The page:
Students concerned about Tap and Go

by Martha Schick / Beacon Staff • October 1, 2014

Off-campus students have complained of difficulty accessing buildings.
Off-campus students have complained of difficulty accessing buildings.

A month after Emerson’s new security procedure Tap and Go became permanent, some off-campus students are concerned about its safety and practicality.

Under the new system, everyone entering an Emerson campus building must tap their IDs or be signed in, and at night the outside doors of residence halls lock automatically, requiring an on-campus ID to enter. Little Building, Colonial, and Paramount lock at 11 p.m., while Piano Row locks at 2 a.m.

Junior Catherine Collins said the new policy is unsafe for off-campus students like her.

“To lock people outside in the middle of the night in the middle of Boston seems really dangerous to me,” said Collins, a visual and media arts major. “This isn’t the most dangerous part of town, but it isn’t the safest either.”

She said that she went to the Emerson College Police Department with her concerns, but was unsatisfied with the reaction she received.

“They just said that if there was any need for me to be in the building, that I should have a friend come down and let me in,” she said. “If you’re just going to let me in, you should make it easy for me to get in the building, not [make] me wait outside.”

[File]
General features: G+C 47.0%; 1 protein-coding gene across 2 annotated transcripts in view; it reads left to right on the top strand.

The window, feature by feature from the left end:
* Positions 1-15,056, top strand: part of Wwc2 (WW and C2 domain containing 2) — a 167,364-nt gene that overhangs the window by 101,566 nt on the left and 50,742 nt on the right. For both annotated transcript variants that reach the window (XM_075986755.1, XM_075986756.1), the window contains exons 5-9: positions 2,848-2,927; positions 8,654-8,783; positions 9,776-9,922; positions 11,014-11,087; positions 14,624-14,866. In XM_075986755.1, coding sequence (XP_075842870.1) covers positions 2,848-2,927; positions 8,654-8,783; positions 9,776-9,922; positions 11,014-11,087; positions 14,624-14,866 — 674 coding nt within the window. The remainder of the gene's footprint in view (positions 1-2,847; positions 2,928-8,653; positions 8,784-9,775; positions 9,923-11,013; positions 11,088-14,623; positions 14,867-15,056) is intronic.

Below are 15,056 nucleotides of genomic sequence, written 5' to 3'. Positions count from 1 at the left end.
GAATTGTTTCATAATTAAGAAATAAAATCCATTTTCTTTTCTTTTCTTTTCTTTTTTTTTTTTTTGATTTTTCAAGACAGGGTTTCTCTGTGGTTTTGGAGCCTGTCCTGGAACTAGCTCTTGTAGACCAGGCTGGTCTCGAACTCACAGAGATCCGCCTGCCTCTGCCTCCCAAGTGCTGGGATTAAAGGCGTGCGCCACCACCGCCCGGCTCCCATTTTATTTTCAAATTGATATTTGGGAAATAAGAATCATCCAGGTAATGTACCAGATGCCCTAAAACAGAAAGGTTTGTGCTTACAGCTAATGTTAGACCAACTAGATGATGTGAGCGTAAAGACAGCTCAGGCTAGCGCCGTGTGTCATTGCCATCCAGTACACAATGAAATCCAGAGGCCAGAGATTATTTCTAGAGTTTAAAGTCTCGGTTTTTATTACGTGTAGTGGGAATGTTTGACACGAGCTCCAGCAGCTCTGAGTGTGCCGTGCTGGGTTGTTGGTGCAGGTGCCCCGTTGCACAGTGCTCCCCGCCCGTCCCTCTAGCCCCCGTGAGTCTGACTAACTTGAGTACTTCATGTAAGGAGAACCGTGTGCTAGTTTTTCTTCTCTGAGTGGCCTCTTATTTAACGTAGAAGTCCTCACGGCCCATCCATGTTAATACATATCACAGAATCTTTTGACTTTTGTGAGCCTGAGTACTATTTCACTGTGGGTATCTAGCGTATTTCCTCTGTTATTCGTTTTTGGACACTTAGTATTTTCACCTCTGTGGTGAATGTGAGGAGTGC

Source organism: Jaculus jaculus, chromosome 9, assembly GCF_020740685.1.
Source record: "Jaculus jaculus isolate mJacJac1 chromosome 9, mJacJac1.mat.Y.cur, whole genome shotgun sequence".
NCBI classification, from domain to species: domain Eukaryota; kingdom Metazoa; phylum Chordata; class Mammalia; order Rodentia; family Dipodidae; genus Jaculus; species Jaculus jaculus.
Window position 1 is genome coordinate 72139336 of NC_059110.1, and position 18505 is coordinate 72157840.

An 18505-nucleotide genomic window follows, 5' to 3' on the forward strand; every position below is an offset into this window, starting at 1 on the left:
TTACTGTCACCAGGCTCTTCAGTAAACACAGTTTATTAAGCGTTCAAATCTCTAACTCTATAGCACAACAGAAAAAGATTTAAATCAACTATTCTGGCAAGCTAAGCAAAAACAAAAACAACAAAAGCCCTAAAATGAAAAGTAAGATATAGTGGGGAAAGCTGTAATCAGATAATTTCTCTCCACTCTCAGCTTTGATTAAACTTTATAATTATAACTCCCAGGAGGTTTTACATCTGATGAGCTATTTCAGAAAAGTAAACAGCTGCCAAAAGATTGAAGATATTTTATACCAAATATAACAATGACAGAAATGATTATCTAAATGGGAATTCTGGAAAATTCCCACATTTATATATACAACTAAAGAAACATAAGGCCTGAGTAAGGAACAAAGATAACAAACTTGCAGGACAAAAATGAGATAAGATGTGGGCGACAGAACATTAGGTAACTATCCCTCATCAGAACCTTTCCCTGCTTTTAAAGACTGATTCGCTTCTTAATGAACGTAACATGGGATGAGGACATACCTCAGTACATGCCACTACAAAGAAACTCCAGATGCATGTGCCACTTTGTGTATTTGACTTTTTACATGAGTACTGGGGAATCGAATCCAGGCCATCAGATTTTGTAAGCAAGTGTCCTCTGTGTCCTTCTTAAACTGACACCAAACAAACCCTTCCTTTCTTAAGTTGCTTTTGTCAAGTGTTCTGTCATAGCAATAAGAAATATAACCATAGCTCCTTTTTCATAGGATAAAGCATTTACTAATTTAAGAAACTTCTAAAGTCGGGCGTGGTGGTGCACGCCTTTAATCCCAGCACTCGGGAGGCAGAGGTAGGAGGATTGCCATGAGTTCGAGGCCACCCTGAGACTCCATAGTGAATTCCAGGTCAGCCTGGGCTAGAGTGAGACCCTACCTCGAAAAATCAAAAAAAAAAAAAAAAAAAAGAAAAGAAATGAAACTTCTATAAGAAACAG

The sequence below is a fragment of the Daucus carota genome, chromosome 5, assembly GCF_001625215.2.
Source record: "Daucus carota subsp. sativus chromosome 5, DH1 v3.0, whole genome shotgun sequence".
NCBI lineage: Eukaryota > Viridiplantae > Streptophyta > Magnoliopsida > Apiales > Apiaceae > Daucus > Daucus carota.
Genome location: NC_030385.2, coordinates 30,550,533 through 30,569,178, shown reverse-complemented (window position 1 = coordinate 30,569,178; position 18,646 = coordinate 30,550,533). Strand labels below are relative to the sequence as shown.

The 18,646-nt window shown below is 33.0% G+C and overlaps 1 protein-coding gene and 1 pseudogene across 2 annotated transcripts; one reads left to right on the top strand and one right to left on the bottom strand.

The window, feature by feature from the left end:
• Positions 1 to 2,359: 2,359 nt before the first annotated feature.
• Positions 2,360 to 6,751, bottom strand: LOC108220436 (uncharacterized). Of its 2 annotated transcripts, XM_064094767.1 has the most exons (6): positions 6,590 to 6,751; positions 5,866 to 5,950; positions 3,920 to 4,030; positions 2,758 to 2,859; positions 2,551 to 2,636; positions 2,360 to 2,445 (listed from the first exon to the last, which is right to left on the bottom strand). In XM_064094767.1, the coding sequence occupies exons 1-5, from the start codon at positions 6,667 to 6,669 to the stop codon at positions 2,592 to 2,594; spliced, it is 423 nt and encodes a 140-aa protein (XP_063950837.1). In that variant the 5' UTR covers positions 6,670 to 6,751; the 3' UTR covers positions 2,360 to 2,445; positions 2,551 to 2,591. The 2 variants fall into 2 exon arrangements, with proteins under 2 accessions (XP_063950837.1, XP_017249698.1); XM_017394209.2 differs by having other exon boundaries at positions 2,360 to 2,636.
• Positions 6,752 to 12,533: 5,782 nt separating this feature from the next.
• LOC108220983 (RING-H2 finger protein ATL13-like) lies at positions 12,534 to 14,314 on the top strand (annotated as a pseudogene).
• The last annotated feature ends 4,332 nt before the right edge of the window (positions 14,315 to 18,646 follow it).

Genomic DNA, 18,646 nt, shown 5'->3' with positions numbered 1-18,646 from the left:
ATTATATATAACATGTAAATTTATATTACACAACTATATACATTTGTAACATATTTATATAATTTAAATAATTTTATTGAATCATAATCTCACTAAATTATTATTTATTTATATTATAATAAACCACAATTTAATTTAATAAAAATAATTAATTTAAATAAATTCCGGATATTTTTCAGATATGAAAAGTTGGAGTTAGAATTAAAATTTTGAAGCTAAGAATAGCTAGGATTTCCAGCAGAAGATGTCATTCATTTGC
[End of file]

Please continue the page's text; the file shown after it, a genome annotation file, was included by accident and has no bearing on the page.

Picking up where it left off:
Sarah Barnhard, a junior performing arts major, said that Piano Row being unlocked until 2 a.m. would not be enough if she was being followed or harassed near Paramount.

“If you’re in a dangerous situation, you can’t walk two blocks to get inside a building,” Barnhard said.

Emerson Police Chief Robert Smith said that students who feel unsafe should call ECPD or find a security guard outside of a residence hall.

“I don’t want to put our students at risk, but we’re keeping people who don’t belong in our lobbies out,” Smith said.

In past years, Smith said students had been harassed by clubgoers and homeless people who came into residence hall lobbies.

Both Barnhard and Collins said that, although Piano Row is supposed to be open later than the other dorms, they have not been able to tap in with their IDs between 11 p.m. and 2 a.m. on multiple occasions this year.

In a survey of 1,175 students, faculty, and staff after a Tap and Go pilot in the spring, 66 percent said that Tap and Go was easy to comply with.

However, Tatiana Ochoa, a junior journalism major and Beacon correspondent, said she was locked out of Walker while trying to turn in a project over the weekend.

An off-campus student, Ochoa said she tried to tap in at 6:30 p.m. after leaving work, but the doors locked at 6 p.m. When her ID didn’t work, she said she realized that there wasn’t a security guard at the desk who could to escort her to the room.

“I understand why they would implement [Tap and Go], but they need to make the hours longer,” Ochoa said. “It’s the weekend and you close at 6. That’s ridiculous.”

The survey showed that 46 percent of respondents felt that Tap and Go made Emerson safer. Collins wasn’t convinced.

“I understand that [Tap and Go] is trying to keep people safe, I just think they might be going about it in the incorrect way,” Collins said. “I don’t want them to wait for someone to get hurt.”